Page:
Chlamydia trachomatis

Chlamydia trachomatis is the species that causes the sexually transmitted disease. This disease manifests itself in the man as urethritis or in some cases as epididymitis. In women it can cause infection of the cervix or present as urethritis. c. trachomatis is also known as the causative agent of trachoma, a disease of the mucous membrane of the eye and it can cause conjunctivitis.

A special variant of the c. trachomatis bacteria can cause lymphogranuloma venereum. It presents with a sore at the site of infection. This can go unnoticed. After ten to thirty days, inflammation of the lymph nodes will occur, sometimes accompanied by fever.

In newborns it can cause respiratory tract infection and blindness or visual impairment.

Chlamydia pneumonia

Chlamydia pneumonia is primarily a respiratory pathogen infecting lung tissue and bronchi. However the bacteria can disseminate via infected macrophages deeper into lung, arterial and joint tissues. 10% of community acquired pneumonia’s are attributed to c. pneumonia and 50-80% of adults have antibodies against the bacteria.

Generally infections are asymptomatic. Acute infections present as pharyngitis, sinusitis, otitis, bronchitis or pneumonia and can exacerbate asthma, chronic bronchitis and chronic obstructive pulmonary disease (COPD). C. pneumonia can persist for months after initial infection despite antibiotic treatment.

Besides respiratory symptoms c. pneumonia can cause a range of conditions if they migrate into the body. The bacteria can infect the liver, heart, brain, eyes and vascular cells. The primary diseases that occur are of the vascular system and include myocardial infarction, chronic coronary disease, stroke and acute coronary events. Infection with c. pneumonia increases the risk of atherosclerosis.

c. pneumonia is also linked to the development of arthritis and diabetes and similar to C. trachomatis it can infect the nervous system and cause a wide range of moderate to severe neurological problems. The bacteria have been found in the brains of patients with Alzheimer’s and multiple sclerosis.

Chlamydia abortus

Chlamydia abortus is transmitted to people via intake of or contamination by feces, urine and other secretions during close contact with infected animals. Contact with fetuses, placenta and vaginal discharges also spread the infection.

Infection generally presents as malaise, flu-like symptoms, a mild dry cough and can progress to more severe respiratory disease. The infection can be dangerous for pregnant women and cause abortion with severe or fatal complications. These chlamydia organisms can cause arthritis, pneumonia, conjunctivitis and disease of the reproductive organs or nervous system. Just like the other chlamydia.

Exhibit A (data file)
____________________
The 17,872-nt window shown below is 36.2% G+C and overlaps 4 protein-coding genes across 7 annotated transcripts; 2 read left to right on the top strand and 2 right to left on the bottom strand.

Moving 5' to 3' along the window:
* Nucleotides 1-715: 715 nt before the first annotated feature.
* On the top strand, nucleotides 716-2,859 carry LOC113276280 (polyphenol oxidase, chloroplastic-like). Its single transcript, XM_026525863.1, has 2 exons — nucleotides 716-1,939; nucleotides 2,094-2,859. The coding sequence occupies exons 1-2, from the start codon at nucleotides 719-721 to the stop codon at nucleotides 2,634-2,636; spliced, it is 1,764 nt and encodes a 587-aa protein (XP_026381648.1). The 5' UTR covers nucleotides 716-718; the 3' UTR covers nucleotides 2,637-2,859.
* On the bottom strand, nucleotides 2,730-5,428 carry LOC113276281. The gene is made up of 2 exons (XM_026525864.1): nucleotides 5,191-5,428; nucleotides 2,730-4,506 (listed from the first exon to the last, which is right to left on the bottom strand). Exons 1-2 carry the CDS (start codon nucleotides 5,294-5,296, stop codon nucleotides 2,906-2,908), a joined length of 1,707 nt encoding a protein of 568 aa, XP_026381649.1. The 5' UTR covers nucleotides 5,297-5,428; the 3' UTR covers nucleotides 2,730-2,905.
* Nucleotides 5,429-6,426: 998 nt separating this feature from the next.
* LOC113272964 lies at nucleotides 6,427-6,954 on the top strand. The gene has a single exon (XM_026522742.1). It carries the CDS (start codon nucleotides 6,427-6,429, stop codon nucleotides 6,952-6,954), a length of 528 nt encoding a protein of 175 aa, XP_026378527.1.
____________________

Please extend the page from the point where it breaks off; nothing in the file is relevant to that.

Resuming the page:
Chlamydia psittaci

Chlamydia psittaci infects birds. People who come into contact with birds for their profession or hobby run the risk of getting infected. The bacteria shed EBs in fecal matter and despite hand washing can be either ingested or breathed in with secretion aerosols during habitat cleaning. As with other chlamydia, c. psittaci has developed a number of serovars. Each serovar has a slightly different disease presentation and impact.

The bacteria generally infect the lungs and can cause severe respiratory distress with systemic organ involvement leading to serious disease. Autoimmune precursor lesions in Hashimoto’s thyroiditis and Sjörgen syndrome have been found to contain c. psittaci DNA. These organisms are also a source of genital infections, producing similar symptoms as c. trachomatis. Like other chlamydia they can also infect the nervous system.

Chlamydia pecorum

Chlamydia pecorum is transmitted to humans from domestic farm animals. The normal route of infection is by inhalation of bacteria-laden dust that has been contaminated by feces or urine. It causes respiratory infection but the bacteria can also cause abortion, conjunctivitis, encephalomyelitis, enteritis and reactive arthritis. It causes similar diseases a the other chlamydia. C. pecorum is an uncommon source of human infection.